fighting Roman highwaymen."
place of mystery, near to the garrison village where Sahera's sword still
slept at the billet next to the tavern. They would go! And he would take
possession of Sahera's sword once again.
"The first thing
you must learn about marriage is, you do not bed a man's wife. Neither
in the provinces, nor in Rome, nor in any other nation. Women are seen
as property in the worst lands, and in the best, they are seen as little
better than property. We who are educated, know the value of women. They
are not servants, and they are not mere vessels of our seed and mothers
to our children. In the spring of the year we make our greatest festival
to the Mother, who is the source of all, and every woman is a symbol of
that Great One, Vesta, the giver of life and warmth. Not even the harvest
god is as powerful as Vesta, for without her warmth in spring, there can
be no harvest, and no wine."
took on a reverent, bardlike quality, as though he were spinning a tale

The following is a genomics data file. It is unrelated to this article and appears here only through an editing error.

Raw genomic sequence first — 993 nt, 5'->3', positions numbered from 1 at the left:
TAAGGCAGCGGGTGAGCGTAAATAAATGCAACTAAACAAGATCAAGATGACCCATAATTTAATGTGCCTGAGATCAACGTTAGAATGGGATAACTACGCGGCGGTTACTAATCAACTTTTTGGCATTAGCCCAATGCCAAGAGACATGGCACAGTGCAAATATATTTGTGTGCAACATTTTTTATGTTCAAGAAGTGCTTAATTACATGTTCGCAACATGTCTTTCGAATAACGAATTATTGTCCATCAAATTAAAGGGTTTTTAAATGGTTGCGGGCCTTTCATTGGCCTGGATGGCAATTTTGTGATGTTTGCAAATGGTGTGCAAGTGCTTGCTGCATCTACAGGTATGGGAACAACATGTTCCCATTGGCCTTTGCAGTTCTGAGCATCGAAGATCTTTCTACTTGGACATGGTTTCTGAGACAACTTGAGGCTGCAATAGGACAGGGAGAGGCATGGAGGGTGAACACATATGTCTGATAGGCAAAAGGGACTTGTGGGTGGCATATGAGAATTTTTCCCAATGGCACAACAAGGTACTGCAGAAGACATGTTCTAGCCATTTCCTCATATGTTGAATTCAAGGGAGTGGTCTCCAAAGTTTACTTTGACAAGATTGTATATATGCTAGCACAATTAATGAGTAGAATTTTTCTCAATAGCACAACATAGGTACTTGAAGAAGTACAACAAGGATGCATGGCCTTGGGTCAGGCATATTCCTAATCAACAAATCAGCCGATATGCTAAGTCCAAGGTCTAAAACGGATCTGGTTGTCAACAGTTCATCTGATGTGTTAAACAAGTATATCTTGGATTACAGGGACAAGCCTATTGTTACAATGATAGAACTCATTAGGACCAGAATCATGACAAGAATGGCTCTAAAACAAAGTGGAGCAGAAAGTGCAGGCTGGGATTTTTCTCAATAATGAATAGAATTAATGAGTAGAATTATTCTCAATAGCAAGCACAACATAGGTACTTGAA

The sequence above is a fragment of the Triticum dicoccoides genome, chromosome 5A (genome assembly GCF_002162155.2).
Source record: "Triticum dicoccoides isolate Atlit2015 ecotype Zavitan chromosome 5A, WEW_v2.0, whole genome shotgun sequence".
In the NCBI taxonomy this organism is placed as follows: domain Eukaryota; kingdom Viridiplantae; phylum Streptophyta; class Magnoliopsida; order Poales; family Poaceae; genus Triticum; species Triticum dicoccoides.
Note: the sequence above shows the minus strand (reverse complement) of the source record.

rather than delivering a lesson. Often had Arrus spoken to them thus,
of battles and of life in Rome, and the boys listened, raptly.
"In the lands
of the east, women are worshipped as vessels of the Mother. We, truly,
are their servants, and we are sent to defend the borders of our lands,
our tents, our sheep, to preserve them and our children. We give them
our protection and care, and they in return give us our reason for living,
for dying, and for fighting. A man, in Scythia, is bound to take as wife
as many as he can afford, since there are many women and few men. For
each he provides a home, even if it be a modest tent, for a woman must
rule in her own home and not with another wife nearby. If he cannot provide
a home for each, he cannot have the other wife. For some, they take whores
and concubines, but outside of garrison towns, this is considered a detestable
practice. For a Khan, there is one chief wife, and she is the heiress
and mother to the heirs. Only if she is barren is there a change in this.